You either love or hate fishing, there’s no in-between. You can spend hours upon hours in the water, waiting to catch the next big game, or you yawn at the very thought of it. Fishing enthusiasts are a very diverse bunch. Every single one of them has their favorite pieces of angling gear, based on the type of fishing they enjoy doing, their skill level and personal preference. Some prefer fly fishing in a mountain stream, while others are into bait-casting. The choice of fishing gear depends on a few different factors: the type of fish you are after, the type of water you’re fishing in, and your fishing style. Obviously, you will need slightly different gear when you fish in offshore waters from a vessel as compared to shore-based settings. Either way, the essential pieces of fishing equipment are more or less the same for everyone.
The fishing line is one of the most basic pieces of fishing equipment. It’s used in almost every fishing style there is, besides spearfishing. The most basic type of fishing is done with a fishing line and hook. So when you start to compile your own angling gear you’re going to buy fishing line as one of the first items.
There are two popular types of fishing lines – monofilament and fluorocarbon. The former floats in the water, while the latter sinks. They are built from similar materials, with fluorocarbon being denser and heavier. This in turn contributes to differing properties in terms of durability, stretch and visibility. So which one is better for you – monofilament or fluorocarbon? Fluorocarbon is popular because it boasts low visibility, it’s sensitive to movement and has a thin diameter. A monofilament fishing line has a large diameter, and it can stretch. Your ideal choice of line, as aforementioned, will come down to the type of fishing you want to do.
Monofilament fishing line is perfect for crankbaits and jig fishing, fluorocarbon is good for longlining and trolling. And you can even go with a completely different type of line called braid or super line, both of which are great for spinning reels. Take all this into consideration when you buy a fishing line. Ask the local anglers if you’re completely new to the hobby, and as long as they are willing to share, you are off to a good start. Alternatively, you can also consult the staff at your local or online fishing shop.
Sticks have been used from time immemorial to manage the fishing line. These days, however, you can find advanced fishing rods made from tough materials like carbon fiber or fiberglass. They are built to provide the best possible support for the style of fishing you intend on doing. So, you can find casting, trolling, or spinning rods as well as fly rods and offshore rods. Whatever your preference, you will be tweaking their components to some extent, especially the line guides and the reel seat. In terms of ergonomics, the grip handles play an important part. Spinning rods are one of the most versatile pieces, but if you’re going to do a specific type of fishing exclusively, you can go for a purpose-built rod (like ultra-light for fly fishing).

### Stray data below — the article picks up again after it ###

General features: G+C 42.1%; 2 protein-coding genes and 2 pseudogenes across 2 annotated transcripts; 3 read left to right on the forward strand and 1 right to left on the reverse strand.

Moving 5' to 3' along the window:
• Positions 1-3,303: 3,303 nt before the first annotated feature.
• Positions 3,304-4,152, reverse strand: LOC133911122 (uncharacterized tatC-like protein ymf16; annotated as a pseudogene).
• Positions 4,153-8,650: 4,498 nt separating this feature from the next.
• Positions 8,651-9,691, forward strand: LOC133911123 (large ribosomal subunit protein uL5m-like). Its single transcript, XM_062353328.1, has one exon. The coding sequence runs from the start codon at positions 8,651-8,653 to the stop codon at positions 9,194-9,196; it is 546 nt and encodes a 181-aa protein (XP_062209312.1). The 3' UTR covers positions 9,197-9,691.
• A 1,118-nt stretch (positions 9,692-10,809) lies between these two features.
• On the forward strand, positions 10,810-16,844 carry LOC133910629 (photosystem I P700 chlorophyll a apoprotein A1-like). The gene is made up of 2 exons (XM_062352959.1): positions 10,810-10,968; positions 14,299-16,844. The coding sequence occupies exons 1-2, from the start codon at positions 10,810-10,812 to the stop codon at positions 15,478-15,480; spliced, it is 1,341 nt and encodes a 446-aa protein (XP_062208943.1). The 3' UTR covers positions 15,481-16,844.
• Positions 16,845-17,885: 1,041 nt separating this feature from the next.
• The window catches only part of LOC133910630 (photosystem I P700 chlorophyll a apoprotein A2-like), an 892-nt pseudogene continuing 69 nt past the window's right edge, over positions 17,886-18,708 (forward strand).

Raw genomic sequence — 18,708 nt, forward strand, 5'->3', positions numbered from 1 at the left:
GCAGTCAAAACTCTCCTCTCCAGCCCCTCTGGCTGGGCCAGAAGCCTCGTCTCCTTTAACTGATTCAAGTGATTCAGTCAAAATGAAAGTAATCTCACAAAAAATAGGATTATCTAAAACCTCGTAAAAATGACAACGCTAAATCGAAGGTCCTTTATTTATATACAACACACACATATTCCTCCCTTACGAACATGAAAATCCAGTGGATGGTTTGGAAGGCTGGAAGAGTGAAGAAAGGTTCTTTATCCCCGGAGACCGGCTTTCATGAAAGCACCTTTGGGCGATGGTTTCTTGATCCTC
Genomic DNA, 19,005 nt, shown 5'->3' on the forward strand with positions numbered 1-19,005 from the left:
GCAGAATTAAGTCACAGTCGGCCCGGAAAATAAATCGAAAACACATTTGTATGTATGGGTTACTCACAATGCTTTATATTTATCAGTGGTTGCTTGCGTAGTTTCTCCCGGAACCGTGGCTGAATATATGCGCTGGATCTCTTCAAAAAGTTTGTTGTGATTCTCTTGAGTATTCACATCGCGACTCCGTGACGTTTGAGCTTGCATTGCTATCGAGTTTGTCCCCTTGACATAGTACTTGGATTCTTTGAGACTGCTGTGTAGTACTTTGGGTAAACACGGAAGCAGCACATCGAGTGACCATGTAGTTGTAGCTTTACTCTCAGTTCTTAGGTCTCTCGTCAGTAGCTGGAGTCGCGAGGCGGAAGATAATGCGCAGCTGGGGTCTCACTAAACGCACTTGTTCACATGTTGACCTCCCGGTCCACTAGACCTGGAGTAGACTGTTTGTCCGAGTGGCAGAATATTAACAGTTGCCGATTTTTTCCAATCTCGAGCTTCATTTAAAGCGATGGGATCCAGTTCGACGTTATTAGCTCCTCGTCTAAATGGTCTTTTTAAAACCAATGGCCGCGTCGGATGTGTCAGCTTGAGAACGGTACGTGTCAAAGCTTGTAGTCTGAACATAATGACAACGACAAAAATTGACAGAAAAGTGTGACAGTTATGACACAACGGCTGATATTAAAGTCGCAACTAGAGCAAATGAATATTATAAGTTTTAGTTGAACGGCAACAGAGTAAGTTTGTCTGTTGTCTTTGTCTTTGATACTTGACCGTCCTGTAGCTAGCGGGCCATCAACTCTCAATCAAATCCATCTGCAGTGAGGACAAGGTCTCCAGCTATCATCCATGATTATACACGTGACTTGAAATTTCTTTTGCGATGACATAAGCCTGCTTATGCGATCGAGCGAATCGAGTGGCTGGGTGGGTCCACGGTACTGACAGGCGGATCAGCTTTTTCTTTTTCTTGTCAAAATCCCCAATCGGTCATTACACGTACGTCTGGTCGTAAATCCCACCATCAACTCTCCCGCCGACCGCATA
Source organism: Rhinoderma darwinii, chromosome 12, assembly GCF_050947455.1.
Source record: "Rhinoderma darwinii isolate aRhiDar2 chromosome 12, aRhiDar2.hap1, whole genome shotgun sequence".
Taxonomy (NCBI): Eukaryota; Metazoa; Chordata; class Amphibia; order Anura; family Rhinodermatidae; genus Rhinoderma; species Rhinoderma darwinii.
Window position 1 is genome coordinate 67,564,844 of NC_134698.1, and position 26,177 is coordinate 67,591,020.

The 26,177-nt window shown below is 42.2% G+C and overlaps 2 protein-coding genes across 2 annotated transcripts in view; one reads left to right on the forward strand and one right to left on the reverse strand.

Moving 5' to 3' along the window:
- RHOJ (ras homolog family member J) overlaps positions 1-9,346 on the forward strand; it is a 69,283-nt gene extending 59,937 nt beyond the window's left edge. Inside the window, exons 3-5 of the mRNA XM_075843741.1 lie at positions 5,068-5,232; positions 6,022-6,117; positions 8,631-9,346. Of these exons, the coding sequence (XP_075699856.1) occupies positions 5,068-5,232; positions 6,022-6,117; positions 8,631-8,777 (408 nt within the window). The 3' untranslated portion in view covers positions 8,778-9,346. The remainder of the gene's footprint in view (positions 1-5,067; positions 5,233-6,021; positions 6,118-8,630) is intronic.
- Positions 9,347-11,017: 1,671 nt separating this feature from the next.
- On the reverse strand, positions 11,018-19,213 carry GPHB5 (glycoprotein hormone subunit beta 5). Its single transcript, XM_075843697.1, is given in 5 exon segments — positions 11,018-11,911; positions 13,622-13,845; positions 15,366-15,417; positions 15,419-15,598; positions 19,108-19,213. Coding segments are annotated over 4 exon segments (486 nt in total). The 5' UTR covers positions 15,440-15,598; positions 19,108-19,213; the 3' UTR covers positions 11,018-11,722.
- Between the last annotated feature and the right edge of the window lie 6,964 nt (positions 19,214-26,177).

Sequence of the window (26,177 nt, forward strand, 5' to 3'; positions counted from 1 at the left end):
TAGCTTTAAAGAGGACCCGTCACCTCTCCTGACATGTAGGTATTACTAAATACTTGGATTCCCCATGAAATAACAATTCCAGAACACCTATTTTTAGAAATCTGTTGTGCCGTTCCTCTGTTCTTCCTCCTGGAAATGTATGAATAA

A lot of thought goes into the design of spinning reels. Fixed spool reels, for instance, are designed to prevent your line from entangling. However, this can still happen if you don’t use swivels. Advanced models can be rotated backward which can come in handy when trying to control and catch a large fish. These are the two entry-level reels, but as your fishing skills progress you can certainly give bait-cast or overhead reels a go.
Your tackle is ever-changing can always replace or upgrade it. It can consist of lures, hooks and terminal tackle rigs with a ‘foolproof’ status. In time, you can become a real expert on catching certain species, especially if you stick to the same venue. A high-quality fishing tackle will enable you to perfect your fishing method and to modify your rig for success. You can start with the most prominent fishing rigs and when you are more experienced you can do your own modifications to your fishing setup.
Spearfishing is one of the only methods that doesn’t require the aforementioned fishing equipment, and it doesn’t require a fishing vessel. Spearfishing is generally performed in shallow waters, or you can dive into the ocean if you’re an experienced diver and give it a go. It’s one of the most difficult types of fishing, but it’s fun and it can be very rewarding. A lot of patience is needed to get your first fish using this method. Not to mention the natural proclivity for diving and underwater acuity.
Fishing From a Vessel
Equip the Stern of Your Sailboat
Fitting your boat with rod holders can make boat fishing much easier. Rolling on the waves can be quite tacky for everyone on board and holding a rod in your hands can be physically and mentally exhausting. Especially on a shorthanded fishing vessel. Installing heavy-duty fishing boat rod holders will make your day sail a real joy. Go for a marine-grade stainless steel unit that can fit into narrow gunwales or within tight spaces. If you have ample space you can also get a hardtop rocket launcher with many fishing boat rod holders.
This kind of blue water fishing is more typical for sailboats. Powerboats generate a lot of noise and this might scare off your prey. Fish are curious and will like to check out the white blip your hull makes when contrasted to the rest of the underwater environment. Because of all this, fishing in the wake of your sailboat is perfect.